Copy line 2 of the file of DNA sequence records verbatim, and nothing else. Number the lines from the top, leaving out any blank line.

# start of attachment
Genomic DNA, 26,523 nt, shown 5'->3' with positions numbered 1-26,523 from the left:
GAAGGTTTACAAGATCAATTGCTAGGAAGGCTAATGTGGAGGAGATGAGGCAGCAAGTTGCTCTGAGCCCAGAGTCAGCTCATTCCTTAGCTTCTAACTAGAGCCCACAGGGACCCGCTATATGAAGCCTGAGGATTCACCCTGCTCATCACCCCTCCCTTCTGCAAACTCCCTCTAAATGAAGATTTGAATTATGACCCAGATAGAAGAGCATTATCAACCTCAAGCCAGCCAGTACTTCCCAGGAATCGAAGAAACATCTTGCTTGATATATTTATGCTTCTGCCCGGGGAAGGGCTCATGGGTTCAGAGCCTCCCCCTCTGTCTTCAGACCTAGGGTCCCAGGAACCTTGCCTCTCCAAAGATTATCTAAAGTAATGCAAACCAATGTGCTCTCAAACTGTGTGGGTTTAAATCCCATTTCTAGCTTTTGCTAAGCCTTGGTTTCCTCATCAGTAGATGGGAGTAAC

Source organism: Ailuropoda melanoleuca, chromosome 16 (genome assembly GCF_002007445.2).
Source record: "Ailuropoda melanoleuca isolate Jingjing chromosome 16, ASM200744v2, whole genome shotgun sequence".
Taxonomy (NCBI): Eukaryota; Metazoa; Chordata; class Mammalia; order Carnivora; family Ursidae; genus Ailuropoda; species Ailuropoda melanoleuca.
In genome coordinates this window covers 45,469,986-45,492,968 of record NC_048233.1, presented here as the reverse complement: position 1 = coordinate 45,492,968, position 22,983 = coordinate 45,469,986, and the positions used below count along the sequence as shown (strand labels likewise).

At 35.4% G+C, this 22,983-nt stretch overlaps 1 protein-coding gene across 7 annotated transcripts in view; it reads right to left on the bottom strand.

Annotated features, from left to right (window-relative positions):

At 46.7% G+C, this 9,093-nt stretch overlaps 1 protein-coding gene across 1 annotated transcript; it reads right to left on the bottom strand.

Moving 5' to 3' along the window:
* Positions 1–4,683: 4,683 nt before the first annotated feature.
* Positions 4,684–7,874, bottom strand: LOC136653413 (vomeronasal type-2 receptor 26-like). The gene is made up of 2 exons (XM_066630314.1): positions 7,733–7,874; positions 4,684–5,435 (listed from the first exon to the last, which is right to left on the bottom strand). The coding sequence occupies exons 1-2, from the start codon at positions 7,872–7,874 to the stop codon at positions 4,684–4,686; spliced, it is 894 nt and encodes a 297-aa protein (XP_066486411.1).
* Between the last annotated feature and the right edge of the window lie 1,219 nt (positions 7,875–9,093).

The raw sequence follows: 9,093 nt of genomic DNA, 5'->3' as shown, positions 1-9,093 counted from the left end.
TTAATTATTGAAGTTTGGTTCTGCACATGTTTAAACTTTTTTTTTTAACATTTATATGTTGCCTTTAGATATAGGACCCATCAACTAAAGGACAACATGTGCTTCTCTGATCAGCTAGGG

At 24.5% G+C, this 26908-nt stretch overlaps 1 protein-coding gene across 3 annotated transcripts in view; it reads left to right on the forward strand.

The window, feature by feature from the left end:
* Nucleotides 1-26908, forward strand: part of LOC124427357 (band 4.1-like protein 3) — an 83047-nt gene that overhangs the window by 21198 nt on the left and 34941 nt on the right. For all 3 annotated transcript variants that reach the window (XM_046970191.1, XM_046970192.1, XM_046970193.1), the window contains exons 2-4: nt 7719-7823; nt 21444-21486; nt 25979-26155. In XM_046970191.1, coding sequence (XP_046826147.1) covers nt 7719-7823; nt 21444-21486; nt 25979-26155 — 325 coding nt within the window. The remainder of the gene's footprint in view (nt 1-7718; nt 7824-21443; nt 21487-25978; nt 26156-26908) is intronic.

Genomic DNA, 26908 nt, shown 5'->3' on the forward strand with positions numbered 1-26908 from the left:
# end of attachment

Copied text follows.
GAAGGTTTACAAGATCAATTGCTAGGAAGGCTAATGTGGAGGAGATGAGGCAGCAAGTTGCTCTGAGCCCAGAGTCAGCTCATTCCTTAGCTTCTAACTAGAGCCCACAGGGACCCGCTATATGAAGCCTGAGGATTCACCCTGCTCATCACCCCTCCCTTCTGCAAACTCCCTCTAAATGAAGATTTGAATTATGACCCAGATAGAAGAGCATTATCAACCTCAAGCCAGCCAGTACTTCCCAGGAATCGAAGAAACATCTTGCTTGATATATTTATGCTTCTGCCCGGGGAAGGGCTCATGGGTTCAGAGCCTCCCCCTCTGTCTTCAGACCTAGGGTCCCAGGAACCTTGCCTCTCCAAAGATTATCTAAAGTAATGCAAACCAATGTGCTCTCAAACTGTGTGGGTTTAAATCCCATTTCTAGCTTTTGCTAAGCCTTGGTTTCCTCATCAGTAGATGGGAGTAAC